Dagestan’s Sharia Jamaat acquired a new leader this past week, six months after the death on the night of December 31, 2009 of the previous Emir al-Bar (aka Umalat Magomedov). Seifullah of Gubden (aka Magomed Vagapov), the emir of the Gubden Jamaat, has been chosen for this position on the orders of Doku Umarov, the leader of the Caucasus Emirate (www.kavkazcenter.com, July 15). Seifullah of Gubden is now not merely the emir of Dagestan, but has also become the chief qadi of the Caucasus Emirate under a separate decree by Umarov. Vagapov has thus also assumed the responsibilities that were filled by Emir Seifullah (aka Anzor Astemirov), the leader of Kabardino-Balkaria’s Yarmuk Jamaat, before he was killed on March 25, 2010 (www.generalvekalat.org, March 25) and left the post vacant. The new leader of the Dagestani rebels thus enjoys a bigger role than his predecessors did since he now leads both the military branch of the Sharia Jamaat and the judiciary branch of the entire Caucasus Emirate.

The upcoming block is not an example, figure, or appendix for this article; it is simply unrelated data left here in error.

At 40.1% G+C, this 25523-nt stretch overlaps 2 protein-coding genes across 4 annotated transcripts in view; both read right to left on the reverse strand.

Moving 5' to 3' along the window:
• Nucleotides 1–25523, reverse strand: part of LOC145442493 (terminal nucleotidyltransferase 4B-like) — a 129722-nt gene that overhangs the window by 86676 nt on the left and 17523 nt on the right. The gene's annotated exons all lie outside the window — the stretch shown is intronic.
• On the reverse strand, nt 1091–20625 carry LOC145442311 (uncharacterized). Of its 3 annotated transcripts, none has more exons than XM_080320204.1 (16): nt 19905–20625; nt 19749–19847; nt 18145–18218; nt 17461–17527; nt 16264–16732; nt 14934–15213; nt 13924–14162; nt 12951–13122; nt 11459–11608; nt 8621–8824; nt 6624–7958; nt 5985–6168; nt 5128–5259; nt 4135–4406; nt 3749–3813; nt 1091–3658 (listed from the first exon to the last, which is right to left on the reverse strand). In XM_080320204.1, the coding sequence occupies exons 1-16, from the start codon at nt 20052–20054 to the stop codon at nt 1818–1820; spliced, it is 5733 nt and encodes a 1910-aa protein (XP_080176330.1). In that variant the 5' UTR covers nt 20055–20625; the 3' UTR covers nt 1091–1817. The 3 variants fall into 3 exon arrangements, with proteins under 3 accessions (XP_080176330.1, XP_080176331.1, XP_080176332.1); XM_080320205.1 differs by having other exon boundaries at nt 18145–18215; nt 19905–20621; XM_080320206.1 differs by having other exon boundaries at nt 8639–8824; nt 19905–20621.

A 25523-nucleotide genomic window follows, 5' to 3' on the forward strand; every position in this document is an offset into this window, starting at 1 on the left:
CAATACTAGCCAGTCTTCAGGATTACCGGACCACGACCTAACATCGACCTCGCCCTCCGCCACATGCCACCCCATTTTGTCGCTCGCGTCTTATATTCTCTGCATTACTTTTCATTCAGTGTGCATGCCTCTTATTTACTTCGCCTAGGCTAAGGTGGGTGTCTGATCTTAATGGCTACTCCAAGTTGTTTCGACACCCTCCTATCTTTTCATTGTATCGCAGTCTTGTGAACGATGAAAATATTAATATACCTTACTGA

The appointment of Seifullah of Gubden is not surprising. He was one of two potential candidates. A trickier part of the question is why the selection process for the new emir took such a long time –more than six months. It could well be true that the leadership of the Caucasus rebels was considering someone else for that position, who might have died between March and April. Among the purported candidates was also Ibrahim Gadzhidadaev, a two-time champion of Europe and the world in Chinese martial arts (wushu) (www.runewsweek.ru, February 3), who organized the assassination of Dagestan’s Interior Minister, Adilgirei Magomedtagirov, on June 5, 2009 in the Dagestani capital, Makhachkala (Kommersant, June 6, 2009). Gadzhidadaev now serves as the leader of the Gimri Jamaat, one of the active units on the Dagestani front of the North Caucasus insurgency. Despite the fact that many Russian press sources had long circulated information on Gadzhidadaev’s appointment, Caucasus Emirate representatives did not hurry to either confirm or deny the Russian media speculation. In any case, an official decree on the appointment of the successor to Emir al-Bar has appeared only in regard to Emir Seifullah (Magomed Vagapov).